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Renewed “vows” herald a stronger link between Yale and London

Yale Medicine Magazine, 2004 - Spring


When a trans-Atlantic group of psychiatrists and psychologists gathered at Yale in early December, it was as much a reunion of old friends as an academic symposium at the Child Study Center. Many in the group have known each other for years. They have written papers together, mentored and trained each other and collaborated on research and interventions.

The reason for the symposium, “Developmental Science and Psychoanalysis: Integration and Innovation,” was to formalize three decades of largely informal ties between Yale and the Anna Freud Centre in London. The symposium also celebrated the launching of the Anna Freud Centre Program at Yale and a revitalization of the Centre in London.

Alan E. Kazdin, Ph.D., director of the Child Study Center, likened the celebration to the renewal of wedding vows. “There has already been a very enduring marriage that has worked out very well,” he said. “Let’s go through the ceremony and vows again and chart the future.”

What the future holds for Yale’s participation in the program is a series of exchanges that will bring students and scholars across the Atlantic for training, research and study. Linda C. Mayes, M.D., the Arnold Gesell Professor of Child Psychiatry, Pediatrics and Psychology in the Child Study Center, will head the program at Yale and is one of three members of a new directorial team that will lead the Freud Centre.

According to Mayes, the program at Yale will offer training that includes exchanges for scientists and scholars, a master’s program, an undergraduate program and an international visiting-scholar program. The program will also include joint research projects focused on the science of early attachments and emotional development. “The idea is to have a continual exchange of ideas and very active collaborative clinical research,” she said.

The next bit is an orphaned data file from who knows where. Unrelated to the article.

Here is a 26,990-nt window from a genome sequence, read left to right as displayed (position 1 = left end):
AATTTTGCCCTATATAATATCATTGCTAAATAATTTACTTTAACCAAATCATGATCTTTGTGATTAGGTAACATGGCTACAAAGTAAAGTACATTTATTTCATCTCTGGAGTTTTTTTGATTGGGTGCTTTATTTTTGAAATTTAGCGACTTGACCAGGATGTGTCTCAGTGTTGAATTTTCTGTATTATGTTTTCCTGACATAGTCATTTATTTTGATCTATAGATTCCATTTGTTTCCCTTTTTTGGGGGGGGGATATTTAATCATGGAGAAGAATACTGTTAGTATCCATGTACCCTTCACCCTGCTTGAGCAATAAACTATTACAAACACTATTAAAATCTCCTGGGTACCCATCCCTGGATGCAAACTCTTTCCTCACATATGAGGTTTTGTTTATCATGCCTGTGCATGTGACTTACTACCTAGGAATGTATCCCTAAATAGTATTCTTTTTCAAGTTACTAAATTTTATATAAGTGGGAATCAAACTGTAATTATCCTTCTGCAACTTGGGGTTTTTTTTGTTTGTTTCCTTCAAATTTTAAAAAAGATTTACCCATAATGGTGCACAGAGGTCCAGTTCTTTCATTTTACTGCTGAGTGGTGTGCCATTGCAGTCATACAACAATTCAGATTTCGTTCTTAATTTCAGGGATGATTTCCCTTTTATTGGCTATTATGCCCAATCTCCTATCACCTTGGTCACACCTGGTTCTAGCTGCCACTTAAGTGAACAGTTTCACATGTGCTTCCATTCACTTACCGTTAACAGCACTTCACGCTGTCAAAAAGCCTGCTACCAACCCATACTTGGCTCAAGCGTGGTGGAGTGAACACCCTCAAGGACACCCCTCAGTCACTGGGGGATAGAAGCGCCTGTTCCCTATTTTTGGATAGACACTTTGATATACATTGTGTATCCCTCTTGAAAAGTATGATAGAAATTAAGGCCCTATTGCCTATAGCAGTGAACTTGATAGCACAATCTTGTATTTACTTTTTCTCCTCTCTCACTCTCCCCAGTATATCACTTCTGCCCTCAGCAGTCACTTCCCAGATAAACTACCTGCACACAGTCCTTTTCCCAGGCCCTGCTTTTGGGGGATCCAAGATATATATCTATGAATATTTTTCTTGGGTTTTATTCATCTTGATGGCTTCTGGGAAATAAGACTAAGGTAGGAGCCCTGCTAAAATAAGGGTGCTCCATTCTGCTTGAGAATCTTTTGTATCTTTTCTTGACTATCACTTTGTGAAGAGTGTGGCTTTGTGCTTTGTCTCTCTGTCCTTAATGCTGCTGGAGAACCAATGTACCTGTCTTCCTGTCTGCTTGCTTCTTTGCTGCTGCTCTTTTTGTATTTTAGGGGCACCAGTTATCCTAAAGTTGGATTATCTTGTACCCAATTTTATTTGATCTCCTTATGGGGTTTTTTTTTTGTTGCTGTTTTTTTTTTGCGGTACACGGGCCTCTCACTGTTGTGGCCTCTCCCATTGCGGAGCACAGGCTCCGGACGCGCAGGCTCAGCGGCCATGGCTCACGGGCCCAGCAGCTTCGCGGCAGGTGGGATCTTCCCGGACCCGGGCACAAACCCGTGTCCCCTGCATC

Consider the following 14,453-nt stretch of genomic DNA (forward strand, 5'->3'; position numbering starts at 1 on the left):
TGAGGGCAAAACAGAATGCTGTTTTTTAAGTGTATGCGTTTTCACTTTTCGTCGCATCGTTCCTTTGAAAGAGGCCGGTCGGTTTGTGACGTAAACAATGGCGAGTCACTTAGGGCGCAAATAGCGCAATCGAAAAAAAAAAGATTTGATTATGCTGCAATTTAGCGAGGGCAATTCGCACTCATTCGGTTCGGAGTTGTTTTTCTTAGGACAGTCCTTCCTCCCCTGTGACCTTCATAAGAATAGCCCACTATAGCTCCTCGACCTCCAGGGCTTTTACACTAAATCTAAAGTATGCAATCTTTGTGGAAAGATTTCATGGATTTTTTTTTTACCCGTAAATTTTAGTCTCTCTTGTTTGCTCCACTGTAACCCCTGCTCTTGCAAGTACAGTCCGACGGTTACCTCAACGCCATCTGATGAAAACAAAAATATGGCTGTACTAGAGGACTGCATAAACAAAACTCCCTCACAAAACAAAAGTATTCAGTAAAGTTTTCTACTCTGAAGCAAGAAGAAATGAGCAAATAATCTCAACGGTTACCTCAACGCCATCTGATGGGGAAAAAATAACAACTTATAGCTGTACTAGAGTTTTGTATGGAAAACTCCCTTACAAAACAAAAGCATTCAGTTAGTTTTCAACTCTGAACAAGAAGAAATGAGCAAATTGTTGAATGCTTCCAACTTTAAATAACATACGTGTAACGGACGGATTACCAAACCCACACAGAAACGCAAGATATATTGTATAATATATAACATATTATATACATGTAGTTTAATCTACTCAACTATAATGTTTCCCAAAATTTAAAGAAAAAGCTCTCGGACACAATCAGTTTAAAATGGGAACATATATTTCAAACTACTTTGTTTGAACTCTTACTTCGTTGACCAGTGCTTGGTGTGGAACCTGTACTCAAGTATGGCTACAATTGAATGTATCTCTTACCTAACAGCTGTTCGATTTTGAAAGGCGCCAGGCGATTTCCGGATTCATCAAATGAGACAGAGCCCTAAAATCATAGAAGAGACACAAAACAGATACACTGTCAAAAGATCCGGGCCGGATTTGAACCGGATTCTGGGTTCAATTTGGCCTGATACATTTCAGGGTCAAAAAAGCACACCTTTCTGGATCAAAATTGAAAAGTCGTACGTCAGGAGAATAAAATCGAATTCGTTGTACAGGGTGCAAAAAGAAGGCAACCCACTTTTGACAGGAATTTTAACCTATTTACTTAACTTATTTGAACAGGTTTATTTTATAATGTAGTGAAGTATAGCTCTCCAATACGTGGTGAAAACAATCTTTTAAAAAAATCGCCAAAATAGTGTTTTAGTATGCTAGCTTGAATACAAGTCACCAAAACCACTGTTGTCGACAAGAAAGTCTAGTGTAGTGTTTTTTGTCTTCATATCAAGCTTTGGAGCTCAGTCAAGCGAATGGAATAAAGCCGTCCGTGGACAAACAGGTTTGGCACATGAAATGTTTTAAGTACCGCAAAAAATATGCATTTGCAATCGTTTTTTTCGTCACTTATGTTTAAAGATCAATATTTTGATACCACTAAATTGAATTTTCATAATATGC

The exchanges between London and New Haven go back three decades. In the early 1970s, the late Albert J. Solnit, M.D., HS ’52, who headed the Child Study Center from 1966 until 1983, forged a strong friendship with Anna Freud and introduced his Yale colleagues to her.

The Anna Freud Centre, which was established during World War II as the Hampstead War Nurseries to treat traumatized children, had become one of the leading centers for the treatment and study of children with a range of serious developmental and psychological disorders. The Centre’s collaborations with Yale involved professors at the medical and law schools as well as colleagues in the community and on the clinical faculty. The ties between these two institutions continued with the leadership of Donald J. Cohen, M.D. ’66, who led the Child Study Center from 1983 until his death in 2001 and who, like Solnit, served on the Centre’s board of trustees.

Last July, the Centre appointed a new directorial team that includes, in addition to Mayes, Peter Fonagy, Ph.D., and Mary Target, Ph.D. Fonagy is the Freud Memorial Professor of Psychoanalysis and Director of the Sub-Department of Clinical Health Psychology at University College London. Target is a senior lecturer in psychoanalysis, also at University College London.

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